It happens in almost every job interview. Sooner or later, the hiring manager will say: “Do you have any questions for me?” Many jobseekers use this opportunity to ask questions about the organization or compensation details and when they have those questions answered, they’ll stop. But ending the interview at that point misses a tremendous opportunity to make you stand out from other applicants.

(Before coming to the interview, you need to do your homework. Investigate the organization, talk to internal and external stakeholders who know it until you understand something of its challenges and how they affect the position you want. This moment in the interview is where you put your new knowledge to good use.)

Instead of ending the interview prematurely, ask this question: “What’s the biggest immediate challenge the new hire will face when they start work?” When the manager answers, get as much information as you can about the problem and the constraints you will be working with so that you can understand the situation and plan how you will address it. Do your best to anticipate objections and discard unworkable ideas.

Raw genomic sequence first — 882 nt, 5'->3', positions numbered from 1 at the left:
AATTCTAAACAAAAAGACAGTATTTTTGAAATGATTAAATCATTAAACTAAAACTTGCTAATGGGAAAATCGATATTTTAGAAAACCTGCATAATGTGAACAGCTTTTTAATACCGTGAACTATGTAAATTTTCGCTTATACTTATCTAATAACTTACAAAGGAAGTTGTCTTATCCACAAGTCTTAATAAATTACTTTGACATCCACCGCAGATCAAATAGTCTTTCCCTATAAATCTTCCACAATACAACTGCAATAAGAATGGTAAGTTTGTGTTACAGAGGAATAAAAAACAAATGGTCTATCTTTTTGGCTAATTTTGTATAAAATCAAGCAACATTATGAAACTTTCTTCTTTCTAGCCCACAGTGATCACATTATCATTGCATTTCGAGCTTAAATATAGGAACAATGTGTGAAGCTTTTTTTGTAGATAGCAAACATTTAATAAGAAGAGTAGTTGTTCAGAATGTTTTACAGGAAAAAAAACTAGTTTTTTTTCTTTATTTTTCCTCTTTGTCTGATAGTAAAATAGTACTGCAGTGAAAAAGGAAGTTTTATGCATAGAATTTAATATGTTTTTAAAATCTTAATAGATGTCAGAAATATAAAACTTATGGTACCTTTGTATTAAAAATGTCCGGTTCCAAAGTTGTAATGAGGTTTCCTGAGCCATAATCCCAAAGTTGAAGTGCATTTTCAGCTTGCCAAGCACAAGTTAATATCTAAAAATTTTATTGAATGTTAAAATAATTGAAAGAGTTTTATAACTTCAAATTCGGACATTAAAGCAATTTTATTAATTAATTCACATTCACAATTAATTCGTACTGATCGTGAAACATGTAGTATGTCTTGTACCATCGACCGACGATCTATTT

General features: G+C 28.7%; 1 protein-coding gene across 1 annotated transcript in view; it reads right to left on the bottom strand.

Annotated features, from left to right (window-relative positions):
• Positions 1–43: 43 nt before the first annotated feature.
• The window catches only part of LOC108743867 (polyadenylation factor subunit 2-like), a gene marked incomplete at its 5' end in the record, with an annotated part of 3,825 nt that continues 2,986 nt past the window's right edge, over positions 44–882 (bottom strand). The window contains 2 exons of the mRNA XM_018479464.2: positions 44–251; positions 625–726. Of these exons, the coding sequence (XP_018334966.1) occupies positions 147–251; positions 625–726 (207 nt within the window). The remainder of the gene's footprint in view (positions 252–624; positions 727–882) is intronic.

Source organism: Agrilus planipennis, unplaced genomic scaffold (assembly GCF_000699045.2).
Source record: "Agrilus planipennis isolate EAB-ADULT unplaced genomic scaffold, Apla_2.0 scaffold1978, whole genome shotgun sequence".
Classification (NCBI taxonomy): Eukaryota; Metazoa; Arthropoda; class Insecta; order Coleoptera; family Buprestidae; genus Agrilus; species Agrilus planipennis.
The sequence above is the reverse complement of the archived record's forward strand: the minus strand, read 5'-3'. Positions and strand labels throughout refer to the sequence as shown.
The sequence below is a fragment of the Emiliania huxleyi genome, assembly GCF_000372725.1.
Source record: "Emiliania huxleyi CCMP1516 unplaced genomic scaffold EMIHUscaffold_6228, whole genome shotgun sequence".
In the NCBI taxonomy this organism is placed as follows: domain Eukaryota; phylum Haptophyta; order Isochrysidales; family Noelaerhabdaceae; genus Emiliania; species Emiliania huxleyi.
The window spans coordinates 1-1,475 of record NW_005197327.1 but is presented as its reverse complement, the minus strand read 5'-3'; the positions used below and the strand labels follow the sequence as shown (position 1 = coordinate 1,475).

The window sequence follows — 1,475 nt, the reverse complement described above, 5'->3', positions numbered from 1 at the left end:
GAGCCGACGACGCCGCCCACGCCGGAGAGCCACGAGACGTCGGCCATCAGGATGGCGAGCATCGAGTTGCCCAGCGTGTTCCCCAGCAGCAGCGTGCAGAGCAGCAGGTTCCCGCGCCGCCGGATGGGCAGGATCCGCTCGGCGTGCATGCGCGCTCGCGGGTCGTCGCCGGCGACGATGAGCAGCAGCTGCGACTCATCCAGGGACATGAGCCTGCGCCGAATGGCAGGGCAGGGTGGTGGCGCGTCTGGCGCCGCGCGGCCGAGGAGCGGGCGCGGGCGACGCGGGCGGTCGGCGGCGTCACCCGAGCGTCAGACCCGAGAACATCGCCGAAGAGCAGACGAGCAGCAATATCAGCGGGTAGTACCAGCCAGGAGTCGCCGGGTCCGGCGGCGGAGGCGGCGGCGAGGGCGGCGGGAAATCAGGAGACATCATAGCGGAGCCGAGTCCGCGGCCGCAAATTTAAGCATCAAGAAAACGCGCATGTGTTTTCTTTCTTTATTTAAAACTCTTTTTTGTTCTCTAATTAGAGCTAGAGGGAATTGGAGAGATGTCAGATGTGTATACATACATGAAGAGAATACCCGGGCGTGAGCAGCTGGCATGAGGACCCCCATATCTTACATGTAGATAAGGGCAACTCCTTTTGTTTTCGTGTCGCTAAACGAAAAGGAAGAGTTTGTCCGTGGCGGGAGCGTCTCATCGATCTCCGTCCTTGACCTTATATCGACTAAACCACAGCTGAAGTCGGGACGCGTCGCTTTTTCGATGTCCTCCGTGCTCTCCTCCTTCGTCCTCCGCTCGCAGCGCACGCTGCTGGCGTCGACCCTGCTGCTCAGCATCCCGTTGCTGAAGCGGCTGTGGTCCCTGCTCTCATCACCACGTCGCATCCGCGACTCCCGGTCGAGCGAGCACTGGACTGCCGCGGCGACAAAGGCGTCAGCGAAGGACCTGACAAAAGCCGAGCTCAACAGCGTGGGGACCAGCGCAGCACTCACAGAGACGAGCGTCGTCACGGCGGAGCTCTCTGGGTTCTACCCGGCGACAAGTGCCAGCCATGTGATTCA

Now you have a choice: if you’re comfortable thinking on your feet, you can devise a workable approach on the spot and tell the manager: “I’ve got a couple of preliminary ideas of how I’ll take this on. Would you like to hear them?” When the manager says “Yes,” outline your approach. Don’t go into too much detail; you don’t want the manager to steal your ideas without hiring you. I know of one instance where an applicant did this and he was hired on the spot.

On the other hand, if you’re the kind of person who likes to think things over, you can end the interview and save this information for later use. In this case you don’t mention your preliminary ideas. Instead mention that you’ve been thinking about the problems in your thank-you note to your interviewer and ask whether you could discuss them. This approach often prompts a phone call, in which you can not only lay out your ideas but reinforce your other strengths.

To your success!

Tim – Vancouver Resume Writer